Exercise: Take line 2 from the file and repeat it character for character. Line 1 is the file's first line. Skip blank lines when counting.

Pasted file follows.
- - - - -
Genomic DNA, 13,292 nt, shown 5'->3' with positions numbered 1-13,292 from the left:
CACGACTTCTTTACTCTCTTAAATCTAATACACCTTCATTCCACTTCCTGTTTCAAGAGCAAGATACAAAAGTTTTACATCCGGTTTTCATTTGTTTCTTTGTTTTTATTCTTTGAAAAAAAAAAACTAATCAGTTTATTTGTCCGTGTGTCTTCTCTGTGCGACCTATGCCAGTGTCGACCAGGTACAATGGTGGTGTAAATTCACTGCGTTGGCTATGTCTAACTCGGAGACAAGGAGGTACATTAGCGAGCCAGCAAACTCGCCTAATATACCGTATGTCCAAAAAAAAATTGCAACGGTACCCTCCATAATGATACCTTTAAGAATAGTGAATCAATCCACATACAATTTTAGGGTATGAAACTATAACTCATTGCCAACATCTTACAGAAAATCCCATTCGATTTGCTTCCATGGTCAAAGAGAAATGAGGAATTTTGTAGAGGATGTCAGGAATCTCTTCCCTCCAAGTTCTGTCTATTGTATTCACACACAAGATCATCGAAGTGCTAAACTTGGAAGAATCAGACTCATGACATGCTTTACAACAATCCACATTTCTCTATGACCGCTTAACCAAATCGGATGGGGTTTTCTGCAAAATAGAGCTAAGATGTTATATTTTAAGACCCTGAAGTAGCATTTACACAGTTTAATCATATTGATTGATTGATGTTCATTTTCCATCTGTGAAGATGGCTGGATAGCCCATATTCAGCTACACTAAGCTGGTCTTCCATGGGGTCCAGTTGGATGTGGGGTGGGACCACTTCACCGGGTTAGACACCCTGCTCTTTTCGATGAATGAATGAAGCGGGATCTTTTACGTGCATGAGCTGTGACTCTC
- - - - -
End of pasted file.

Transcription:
CACGACTTCTTTACTCTCTTAAATCTAATACACCTTCATTCCACTTCCTGTTTCAAGAGCAAGATACAAAAGTTTTACATCCGGTTTTCATTTGTTTCTTTGTTTTTATTCTTTGAAAAAAAAAAACTAATCAGTTTATTTGTCCGTGTGTCTTCTCTGTGCGACCTATGCCAGTGTCGACCAGGTACAATGGTGGTGTAAATTCACTGCGTTGGCTATGTCTAACTCGGAGACAAGGAGGTACATTAGCGAGCCAGCAAACTCGCCTAATATACCGTATGTCCAAAAAAAAATTGCAACGGTACCCTCCATAATGATACCTTTAAGAATAGTGAATCAATCCACATACAATTTTAGGGTATGAAACTATAACTCATTGCCAACATCTTACAGAAAATCCCATTCGATTTGCTTCCATGGTCAAAGAGAAATGAGGAATTTTGTAGAGGATGTCAGGAATCTCTTCCCTCCAAGTTCTGTCTATTGTATTCACACACAAGATCATCGAAGTGCTAAACTTGGAAGAATCAGACTCATGACATGCTTTACAACAATCCACATTTCTCTATGACCGCTTAACCAAATCGGATGGGGTTTTCTGCAAAATAGAGCTAAGATGTTATATTTTAAGACCCTGAAGTAGCATTTACACAGTTTAATCATATTGATTGATTGATGTTCATTTTCCATCTGTGAAGATGGCTGGATAGCCCATATTCAGCTACACTAAGCTGGTCTTCCATGGGGTCCAGTTGGATGTGGGGTGGGACCACTTCACCGGGTTAGACACCCTGCTCTTTTCGATGAATGAATGAAGCGGGATCTTTTACGTGCATGAGCTGTGACTCTC